Lieve Gies, University of Leicester, has published Mediating Human Rights: Media, Culture and Human Rights Law (Routledge, 2015). Here is a description of the book's contents from the publisher's website.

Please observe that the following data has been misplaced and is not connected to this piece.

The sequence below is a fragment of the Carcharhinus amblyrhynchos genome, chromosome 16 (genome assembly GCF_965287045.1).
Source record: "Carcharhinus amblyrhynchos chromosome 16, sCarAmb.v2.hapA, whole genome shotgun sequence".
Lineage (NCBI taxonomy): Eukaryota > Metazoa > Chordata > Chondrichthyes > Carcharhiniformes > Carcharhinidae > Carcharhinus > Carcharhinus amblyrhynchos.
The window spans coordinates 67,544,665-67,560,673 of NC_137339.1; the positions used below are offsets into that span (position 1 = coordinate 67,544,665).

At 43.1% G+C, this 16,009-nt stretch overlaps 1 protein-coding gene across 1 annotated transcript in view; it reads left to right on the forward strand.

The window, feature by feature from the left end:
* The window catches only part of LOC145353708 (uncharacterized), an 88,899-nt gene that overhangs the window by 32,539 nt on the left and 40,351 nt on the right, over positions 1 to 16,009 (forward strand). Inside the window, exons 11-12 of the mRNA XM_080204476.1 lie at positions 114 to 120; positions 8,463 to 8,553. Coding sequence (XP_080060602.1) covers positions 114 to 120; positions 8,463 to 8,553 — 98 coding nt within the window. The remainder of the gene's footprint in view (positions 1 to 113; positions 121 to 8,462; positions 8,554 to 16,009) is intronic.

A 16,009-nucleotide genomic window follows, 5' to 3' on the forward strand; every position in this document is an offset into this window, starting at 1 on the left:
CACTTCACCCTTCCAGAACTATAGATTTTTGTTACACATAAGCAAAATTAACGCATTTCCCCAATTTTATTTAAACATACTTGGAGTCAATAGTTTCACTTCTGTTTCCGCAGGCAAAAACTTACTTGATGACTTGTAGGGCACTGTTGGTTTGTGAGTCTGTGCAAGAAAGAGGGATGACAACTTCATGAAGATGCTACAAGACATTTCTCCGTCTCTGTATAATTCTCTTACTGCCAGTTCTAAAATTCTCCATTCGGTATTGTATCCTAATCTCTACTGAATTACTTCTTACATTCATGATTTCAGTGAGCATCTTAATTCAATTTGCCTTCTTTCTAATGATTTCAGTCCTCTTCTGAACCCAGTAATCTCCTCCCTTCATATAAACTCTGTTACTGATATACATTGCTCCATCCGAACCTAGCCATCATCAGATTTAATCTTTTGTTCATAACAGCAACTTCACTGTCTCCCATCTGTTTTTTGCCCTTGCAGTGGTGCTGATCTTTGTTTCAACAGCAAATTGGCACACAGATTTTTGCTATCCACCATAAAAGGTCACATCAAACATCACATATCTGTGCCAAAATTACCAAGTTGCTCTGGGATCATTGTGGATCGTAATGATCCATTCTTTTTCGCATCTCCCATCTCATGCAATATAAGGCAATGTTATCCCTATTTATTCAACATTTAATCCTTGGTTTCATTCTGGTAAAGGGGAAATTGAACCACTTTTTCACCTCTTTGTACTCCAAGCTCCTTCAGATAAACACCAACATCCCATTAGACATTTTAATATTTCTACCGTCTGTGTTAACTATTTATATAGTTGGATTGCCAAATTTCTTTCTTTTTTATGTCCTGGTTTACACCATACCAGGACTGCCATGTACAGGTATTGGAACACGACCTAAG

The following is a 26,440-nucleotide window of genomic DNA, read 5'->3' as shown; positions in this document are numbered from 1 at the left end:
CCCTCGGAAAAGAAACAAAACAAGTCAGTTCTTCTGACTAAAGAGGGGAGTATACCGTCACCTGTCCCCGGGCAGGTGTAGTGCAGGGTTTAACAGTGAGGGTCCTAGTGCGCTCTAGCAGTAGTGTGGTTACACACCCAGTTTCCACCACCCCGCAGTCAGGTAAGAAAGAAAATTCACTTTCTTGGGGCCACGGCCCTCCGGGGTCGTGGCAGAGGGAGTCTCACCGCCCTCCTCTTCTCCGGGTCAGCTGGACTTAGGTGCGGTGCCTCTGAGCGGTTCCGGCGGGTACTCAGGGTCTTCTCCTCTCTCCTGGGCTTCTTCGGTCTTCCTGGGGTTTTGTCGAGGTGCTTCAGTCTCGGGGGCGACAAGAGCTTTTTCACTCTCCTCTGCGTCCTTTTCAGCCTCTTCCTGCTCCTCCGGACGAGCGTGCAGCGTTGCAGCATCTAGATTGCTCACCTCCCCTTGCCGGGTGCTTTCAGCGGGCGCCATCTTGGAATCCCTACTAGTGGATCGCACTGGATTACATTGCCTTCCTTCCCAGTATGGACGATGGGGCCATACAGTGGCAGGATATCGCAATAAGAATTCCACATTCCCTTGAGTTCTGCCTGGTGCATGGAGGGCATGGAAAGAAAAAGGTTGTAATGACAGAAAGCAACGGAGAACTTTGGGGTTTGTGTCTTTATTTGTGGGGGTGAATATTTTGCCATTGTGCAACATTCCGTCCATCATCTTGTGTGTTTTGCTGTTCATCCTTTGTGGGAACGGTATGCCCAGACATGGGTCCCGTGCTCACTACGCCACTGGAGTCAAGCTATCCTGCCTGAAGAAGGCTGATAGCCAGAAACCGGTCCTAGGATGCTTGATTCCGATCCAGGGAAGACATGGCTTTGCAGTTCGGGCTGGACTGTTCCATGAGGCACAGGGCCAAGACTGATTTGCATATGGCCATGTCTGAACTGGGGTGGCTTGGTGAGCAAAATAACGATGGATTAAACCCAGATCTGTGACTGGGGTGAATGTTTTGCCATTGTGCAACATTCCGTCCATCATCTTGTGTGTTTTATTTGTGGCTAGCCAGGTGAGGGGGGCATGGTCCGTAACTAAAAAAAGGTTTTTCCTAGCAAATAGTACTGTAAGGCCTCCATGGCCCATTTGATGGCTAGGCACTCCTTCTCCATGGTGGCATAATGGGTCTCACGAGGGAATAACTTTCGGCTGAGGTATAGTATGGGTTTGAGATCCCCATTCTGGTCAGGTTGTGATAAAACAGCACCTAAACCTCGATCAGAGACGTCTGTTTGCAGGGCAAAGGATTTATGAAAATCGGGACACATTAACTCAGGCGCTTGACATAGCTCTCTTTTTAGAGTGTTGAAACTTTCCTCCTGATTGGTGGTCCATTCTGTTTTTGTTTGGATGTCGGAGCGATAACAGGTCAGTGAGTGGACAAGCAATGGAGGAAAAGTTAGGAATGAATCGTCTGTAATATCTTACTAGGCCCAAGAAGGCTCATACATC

Drawing on social-legal, cultural and media theory, this book is one of the first to examine the media politics of human rights. It examines how the media construct the story of human rights, investigating what lies behind the apparent media hostility to human rights and what has become of the original ambition to establish a human rights culture. The human rights regime has been high on the political agenda ever since the Human Rights Act 1998 was enacted. Often maligned in sections of the press, the legislation has entered popular folklore as shorthand for an overbearing government, an overzealous judiciary and exploitative claimants. This book examines a range of significant factors in the mediation of human rights, including: Euroscepticism, the war on terror, the digital reordering of the media landscape, , press concerns about an emerging privacy law and civil liberties. Mediating Human Rights is a timely exploration of the relationship between law, politics and media. It will be of immense interest to those studying and researching across Law, Media Studies, Human Rights, and Politics.More information about the book here from the publisher's website.